A new approach also appears to be indispensable in view of the evaluation of the “failure” of human relationships. As the responses clearly show, neither people in general today, nor the baptized, understand the thinking and the arguments of the Church concerning this question. This is a matter of fundamentally re-defining the place which the Church reserves for people whose marital relationships have failed and of constructively and productively tackling the question of perhaps re-admitting them to the sacraments. A fresh look needs to be taken at the significance of blessings for people in difficult situations, with these being kept clearly distinct from sacramental celebrations.
An appeal from our founder, Dr. Jeffrey Mirus:
Dear reader: If you found the information on this page helpful in your pursuit of a better Catholic life, please support our work with a donation. Your donation will help us reach seven million Truth-seeking readers worldwide this year. Thank you!
Our Fall Campaign
Progress toward our year-end goal ($160,303 to go):
All comments are moderated. To lighten our editing burden, only current donors are allowed to Sound Off. If you are a donor, log in to see the comment form; otherwise please support our work, and Sound Off!
Posted by: Frodo1945 -
Feb. 06, 2014 4:27 PM ET USA
Stjohnneumann, when Msgr Bill Smith told that story, it was a bishop from NY who asked the question and Pope JP II's response was "many will be saved by invincible ignorance but there will be Bishops in hell because of invincible ignorance". Ouch!!!
Posted by: John J Plick -
Feb. 05, 2014 9:04 AM ET USA
It would seem that the consensus of the comments is clear. Despite the apparently seamless presentation and the superficial clarity of the report the entire thing is more like a mask covering the duplicity of most of the bishops.
Posted by: Athelstan -
Feb. 04, 2014 11:27 PM ET USA
The situation in Germany clearly reflects the Bishops' and their priests' failure to teach the laity. The laity are ignorant, and the fault must lie heavily on the hierarchy who will stand before the Tribunal of God at the Last Judgment. Have they no fear? If so, it must be because they have no faith.
Posted by: unum -
Feb. 04, 2014 8:47 PM ET USA
The corporate Church of the 21st Century in Germany (and in the U.S) apparently believes that they were called to financial management and political action by Christ instead of teaching as Jesus did. The failure of the clergy to even mention Church teaching on marriage and sexuality, much less actually teach the benefits of living by the natural law is legend - in the U.S. and elsewhere. The laity are lost sheep because they have no shepherds.
Posted by: tmsharel5764 -
Feb. 04, 2014 7:40 PM ET USA
Referring to that last sentence that begins, "A fresh look. . . ," a fresh look needs to be taken at Michaelangelo's painting of the Last Judgment, particularly the bottom part.
Posted by: bruno.cicconi7491 -
Feb. 04, 2014 7:37 PM ET USA
Although Germany's situation may be among the worst in the world, due to their seemingly rebelling clergy, I think we can expect similar numbers to repeat elsewhere. The situation is so bad that I cannot even opine. Only God can help us.
Posted by: fenton1015153 -
Feb. 04, 2014 6:40 PM ET USA
I cannot imagine that the report would be any different if made on the Catholics in America. I just wonder how the Bishops didn't bring this up with Pope during their ad limina. Or perhaps they forgot to mention this. A loss of faith due to a lack of faithful teaching is a possible cause. Much prayer for Bishops and priests is needed.
Posted by: jg23753479 -
Feb. 04, 2014 6:30 PM ET USA
This is hardly the first time Germany has faced this situation. Once before, after 1932, many German bishops soft-pedaled perennial Church teachings about about the indivisibility of the human family. Catholics in the pews took their cue from this and supported and joined Nazi organizations like the SS. It took a very bloody war to put an end to the bishops' pusillanimity and their flock's heresy back then. What will it take this time around?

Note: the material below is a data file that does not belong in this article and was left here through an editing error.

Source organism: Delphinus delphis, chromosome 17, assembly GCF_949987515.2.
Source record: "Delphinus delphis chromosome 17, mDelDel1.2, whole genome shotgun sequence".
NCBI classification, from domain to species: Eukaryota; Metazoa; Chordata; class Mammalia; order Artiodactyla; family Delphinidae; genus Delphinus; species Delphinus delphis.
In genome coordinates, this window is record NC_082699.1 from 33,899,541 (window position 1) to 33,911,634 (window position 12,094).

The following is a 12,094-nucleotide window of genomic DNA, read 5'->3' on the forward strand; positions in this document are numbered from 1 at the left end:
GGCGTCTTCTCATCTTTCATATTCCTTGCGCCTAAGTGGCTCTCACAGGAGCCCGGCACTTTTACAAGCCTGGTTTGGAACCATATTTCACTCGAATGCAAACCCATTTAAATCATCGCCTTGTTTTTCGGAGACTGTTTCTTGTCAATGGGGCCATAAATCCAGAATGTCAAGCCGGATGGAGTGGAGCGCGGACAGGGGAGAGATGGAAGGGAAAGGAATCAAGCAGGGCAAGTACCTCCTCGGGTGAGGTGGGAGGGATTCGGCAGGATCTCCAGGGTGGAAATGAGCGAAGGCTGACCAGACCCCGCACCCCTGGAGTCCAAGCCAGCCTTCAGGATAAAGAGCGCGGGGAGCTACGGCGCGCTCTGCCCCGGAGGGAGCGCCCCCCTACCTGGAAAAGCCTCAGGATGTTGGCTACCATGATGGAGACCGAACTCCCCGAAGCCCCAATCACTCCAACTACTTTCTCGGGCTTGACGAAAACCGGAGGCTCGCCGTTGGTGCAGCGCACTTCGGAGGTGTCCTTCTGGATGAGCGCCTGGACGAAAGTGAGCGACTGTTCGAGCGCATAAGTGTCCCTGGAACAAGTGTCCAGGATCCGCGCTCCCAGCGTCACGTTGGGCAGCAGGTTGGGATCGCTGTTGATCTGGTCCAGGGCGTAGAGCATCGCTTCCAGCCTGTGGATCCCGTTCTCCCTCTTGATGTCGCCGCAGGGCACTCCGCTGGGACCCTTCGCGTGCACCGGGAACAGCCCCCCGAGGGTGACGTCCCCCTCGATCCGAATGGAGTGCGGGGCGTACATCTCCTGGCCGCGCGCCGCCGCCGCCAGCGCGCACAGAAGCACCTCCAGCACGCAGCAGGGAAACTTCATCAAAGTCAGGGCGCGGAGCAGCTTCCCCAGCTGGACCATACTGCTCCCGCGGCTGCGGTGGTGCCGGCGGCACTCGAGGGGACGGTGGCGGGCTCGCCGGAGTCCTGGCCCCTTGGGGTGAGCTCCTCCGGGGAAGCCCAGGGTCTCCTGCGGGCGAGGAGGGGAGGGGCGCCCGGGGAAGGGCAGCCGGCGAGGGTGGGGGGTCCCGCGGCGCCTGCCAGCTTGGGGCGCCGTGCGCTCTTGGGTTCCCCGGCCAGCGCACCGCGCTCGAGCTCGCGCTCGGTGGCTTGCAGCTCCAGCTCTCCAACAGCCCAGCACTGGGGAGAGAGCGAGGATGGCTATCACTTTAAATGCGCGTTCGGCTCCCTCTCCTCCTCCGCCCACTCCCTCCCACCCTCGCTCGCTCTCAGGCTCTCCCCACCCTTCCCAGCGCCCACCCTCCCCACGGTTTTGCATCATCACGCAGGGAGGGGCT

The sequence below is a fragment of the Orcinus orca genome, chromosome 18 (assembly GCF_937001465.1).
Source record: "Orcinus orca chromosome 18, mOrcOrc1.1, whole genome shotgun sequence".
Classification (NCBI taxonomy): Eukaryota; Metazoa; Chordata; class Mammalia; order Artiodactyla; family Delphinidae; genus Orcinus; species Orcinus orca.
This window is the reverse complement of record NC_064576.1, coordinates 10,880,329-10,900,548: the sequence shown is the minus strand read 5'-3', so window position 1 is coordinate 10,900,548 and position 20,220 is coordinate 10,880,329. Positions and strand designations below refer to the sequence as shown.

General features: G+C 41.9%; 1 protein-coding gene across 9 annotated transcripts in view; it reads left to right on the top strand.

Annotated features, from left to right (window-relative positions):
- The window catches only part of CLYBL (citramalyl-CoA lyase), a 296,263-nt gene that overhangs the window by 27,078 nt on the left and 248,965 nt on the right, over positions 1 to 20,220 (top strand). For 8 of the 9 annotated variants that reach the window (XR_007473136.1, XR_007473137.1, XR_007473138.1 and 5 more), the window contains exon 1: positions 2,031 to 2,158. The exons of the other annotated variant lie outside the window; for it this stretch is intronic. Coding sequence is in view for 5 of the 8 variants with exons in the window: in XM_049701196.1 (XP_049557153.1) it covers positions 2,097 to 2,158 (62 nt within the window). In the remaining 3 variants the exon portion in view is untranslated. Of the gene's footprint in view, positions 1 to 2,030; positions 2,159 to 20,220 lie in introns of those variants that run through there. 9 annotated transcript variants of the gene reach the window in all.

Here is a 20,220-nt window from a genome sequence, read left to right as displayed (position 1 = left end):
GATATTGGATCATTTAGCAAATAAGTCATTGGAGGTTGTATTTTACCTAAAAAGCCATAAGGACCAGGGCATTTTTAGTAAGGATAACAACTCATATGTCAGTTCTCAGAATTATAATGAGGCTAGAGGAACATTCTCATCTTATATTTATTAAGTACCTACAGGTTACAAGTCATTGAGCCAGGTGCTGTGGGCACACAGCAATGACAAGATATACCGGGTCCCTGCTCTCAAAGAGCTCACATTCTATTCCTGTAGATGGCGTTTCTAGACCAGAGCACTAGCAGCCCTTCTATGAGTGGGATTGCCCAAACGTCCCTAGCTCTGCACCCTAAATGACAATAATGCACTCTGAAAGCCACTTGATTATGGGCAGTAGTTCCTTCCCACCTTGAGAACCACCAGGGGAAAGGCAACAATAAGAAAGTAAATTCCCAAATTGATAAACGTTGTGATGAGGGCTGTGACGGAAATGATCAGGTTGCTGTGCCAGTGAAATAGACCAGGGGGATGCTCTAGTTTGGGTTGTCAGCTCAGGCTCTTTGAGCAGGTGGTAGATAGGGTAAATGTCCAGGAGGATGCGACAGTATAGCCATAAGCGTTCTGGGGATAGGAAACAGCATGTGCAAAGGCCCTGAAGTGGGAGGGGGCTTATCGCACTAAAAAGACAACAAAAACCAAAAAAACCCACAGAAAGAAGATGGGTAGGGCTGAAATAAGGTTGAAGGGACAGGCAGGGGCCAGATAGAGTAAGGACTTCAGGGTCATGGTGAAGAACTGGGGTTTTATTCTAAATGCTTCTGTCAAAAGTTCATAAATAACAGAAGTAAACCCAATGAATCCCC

Posted by: St.John Neumann -
Feb. 04, 2014 6:14 PM ET USA
At a meeting of the Fellowship of Catholic Scholars, a priest who was present reported that one of the NY bishops asked Bl.Pope John Paul II if it was true that people did not go to hell because of invincible ignorance. He responded, "only those priests who teach invincible ignorance go to hell." After that, the Msgr said, no one asked him any more questions!
Posted by: ILM -
Feb. 04, 2014 5:00 PM ET USA
It brings to mind Christ musing in the Gospels: ‘when I return will I find any faith at all’. What is God to do with us?
Posted by: filioque -
Feb. 04, 2014 3:22 PM ET USA
As ye sow, so shall ye reap. No teaching leads to no believing. Will the bishops, in Germany or the U.S., acknowledge that?
Posted by: DrJazz -
Feb. 04, 2014 1:13 PM ET USA
The German Bishops tell us a lot about the attitudes of their flock. They don't tell us, however, how often they (the Bishops, that is) and their priests have preached the Church's full and complete teachings on pre-marital cohabitation, divorce and remarriage, birth-control and homosexuality. I'd be willing to bet that the attitude of their parishioners is directly related to how little emphasis they have given these teachings over the last few decades.
Posted by: Frodo1945 -
Feb. 04, 2014 12:56 PM ET USA
Uh, change German to read United States and you pretty much have the US input also.
Posted by: jasoncpetty3446 -
Feb. 04, 2014 11:32 AM ET USA
tl;dr, here's a summary. German bishops: we failed to teach the faith except for where we effectively undermined it. Surveys show that, in Germany, the faith is dead. Since we cannot possibly be at fault for the faith's demise, we propose re-defining as 'the faith' that which people currently believe. We are certain that surveys will then show that the faith is vibrant and alive in Germany. Problem solved.
Posted by: Bveritas2322 -
Feb. 04, 2014 10:55 AM ET USA
To be ignorant of the concept of natural law, is to be defiant of common sense, common human decency, and causes the mindset that continues to avoid thinking about it, effectively atheistic. The bishops have been accommodating atheism among Catholics for way too long.
Posted by: feedback -
Feb. 04, 2014 9:47 AM ET USA
This "report" coming from Roman Catholic bishops is really strange. No references there to the Scripture and Tradition, no mention of Christian commitment or of the Commandments. No word about sacrifice or sacrificial love. And, most importantly, there is nothing in the "report" about eternal life and Salvation, which seem to be substituted by sexual gratification. It's a little too Oprahesque in its substance (or lack of thereof).